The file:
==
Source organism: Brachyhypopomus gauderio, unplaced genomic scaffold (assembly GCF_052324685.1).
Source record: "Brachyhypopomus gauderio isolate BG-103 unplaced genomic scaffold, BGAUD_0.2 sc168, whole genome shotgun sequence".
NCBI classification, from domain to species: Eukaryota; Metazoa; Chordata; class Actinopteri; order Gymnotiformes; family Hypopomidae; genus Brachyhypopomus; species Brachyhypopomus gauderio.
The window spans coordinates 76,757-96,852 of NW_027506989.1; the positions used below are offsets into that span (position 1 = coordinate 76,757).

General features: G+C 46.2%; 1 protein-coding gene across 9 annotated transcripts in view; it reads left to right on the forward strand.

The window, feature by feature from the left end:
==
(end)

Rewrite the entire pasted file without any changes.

Source organism: Brachyhypopomus gauderio, unplaced genomic scaffold (assembly GCF_052324685.1).
Source record: "Brachyhypopomus gauderio isolate BG-103 unplaced genomic scaffold, BGAUD_0.2 sc168, whole genome shotgun sequence".
NCBI classification, from domain to species: Eukaryota; Metazoa; Chordata; class Actinopteri; order Gymnotiformes; family Hypopomidae; genus Brachyhypopomus; species Brachyhypopomus gauderio.
The window spans coordinates 76,757-96,852 of NW_027506989.1; the positions used below are offsets into that span (position 1 = coordinate 76,757).

General features: G+C 46.2%; 1 protein-coding gene across 9 annotated transcripts in view; it reads left to right on the forward strand.

The window, feature by feature from the left end: